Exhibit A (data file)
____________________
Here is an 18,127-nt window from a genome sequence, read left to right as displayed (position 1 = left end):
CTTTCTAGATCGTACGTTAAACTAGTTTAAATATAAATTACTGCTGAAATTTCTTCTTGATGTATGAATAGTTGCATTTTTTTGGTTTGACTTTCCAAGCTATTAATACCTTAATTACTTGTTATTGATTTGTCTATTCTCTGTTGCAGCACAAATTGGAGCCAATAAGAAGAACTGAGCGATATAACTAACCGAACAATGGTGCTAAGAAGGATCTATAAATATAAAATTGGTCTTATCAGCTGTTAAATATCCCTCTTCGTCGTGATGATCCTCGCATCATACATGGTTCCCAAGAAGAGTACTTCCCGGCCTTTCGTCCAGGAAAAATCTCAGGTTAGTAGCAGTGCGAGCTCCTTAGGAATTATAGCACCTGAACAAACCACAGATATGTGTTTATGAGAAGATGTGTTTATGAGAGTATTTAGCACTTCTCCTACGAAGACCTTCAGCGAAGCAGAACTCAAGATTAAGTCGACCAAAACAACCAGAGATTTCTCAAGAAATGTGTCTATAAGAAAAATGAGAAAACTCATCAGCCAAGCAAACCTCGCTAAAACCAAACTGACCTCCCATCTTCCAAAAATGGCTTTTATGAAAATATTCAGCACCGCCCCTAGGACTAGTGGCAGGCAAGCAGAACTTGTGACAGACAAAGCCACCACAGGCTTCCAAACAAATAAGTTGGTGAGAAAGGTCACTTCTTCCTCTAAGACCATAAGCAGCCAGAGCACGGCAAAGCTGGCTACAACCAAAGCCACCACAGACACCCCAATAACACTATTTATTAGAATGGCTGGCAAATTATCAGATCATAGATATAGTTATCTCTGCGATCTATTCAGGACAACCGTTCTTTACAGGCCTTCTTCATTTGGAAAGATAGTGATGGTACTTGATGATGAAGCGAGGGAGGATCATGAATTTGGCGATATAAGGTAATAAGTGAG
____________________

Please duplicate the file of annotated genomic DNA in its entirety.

Here is an 18,127-nt window from a genome sequence, read left to right as displayed (position 1 = left end):
CTTTCTAGATCGTACGTTAAACTAGTTTAAATATAAATTACTGCTGAAATTTCTTCTTGATGTATGAATAGTTGCATTTTTTTGGTTTGACTTTCCAAGCTATTAATACCTTAATTACTTGTTATTGATTTGTCTATTCTCTGTTGCAGCACAAATTGGAGCCAATAAGAAGAACTGAGCGATATAACTAACCGAACAATGGTGCTAAGAAGGATCTATAAATATAAAATTGGTCTTATCAGCTGTTAAATATCCCTCTTCGTCGTGATGATCCTCGCATCATACATGGTTCCCAAGAAGAGTACTTCCCGGCCTTTCGTCCAGGAAAAATCTCAGGTTAGTAGCAGTGCGAGCTCCTTAGGAATTATAGCACCTGAACAAACCACAGATATGTGTTTATGAGAAGATGTGTTTATGAGAGTATTTAGCACTTCTCCTACGAAGACCTTCAGCGAAGCAGAACTCAAGATTAAGTCGACCAAAACAACCAGAGATTTCTCAAGAAATGTGTCTATAAGAAAAATGAGAAAACTCATCAGCCAAGCAAACCTCGCTAAAACCAAACTGACCTCCCATCTTCCAAAAATGGCTTTTATGAAAATATTCAGCACCGCCCCTAGGACTAGTGGCAGGCAAGCAGAACTTGTGACAGACAAAGCCACCACAGGCTTCCAAACAAATAAGTTGGTGAGAAAGGTCACTTCTTCCTCTAAGACCATAAGCAGCCAGAGCACGGCAAAGCTGGCTACAACCAAAGCCACCACAGACACCCCAATAACACTATTTATTAGAATGGCTGGCAAATTATCAGATCATAGATATAGTTATCTCTGCGATCTATTCAGGACAACCGTTCTTTACAGGCCTTCTTCATTTGGAAAGATAGTGATGGTACTTGATGATGAAGCGAGGGAGGATCATGAATTTGGCGATATAAGGTAATAAGTGAG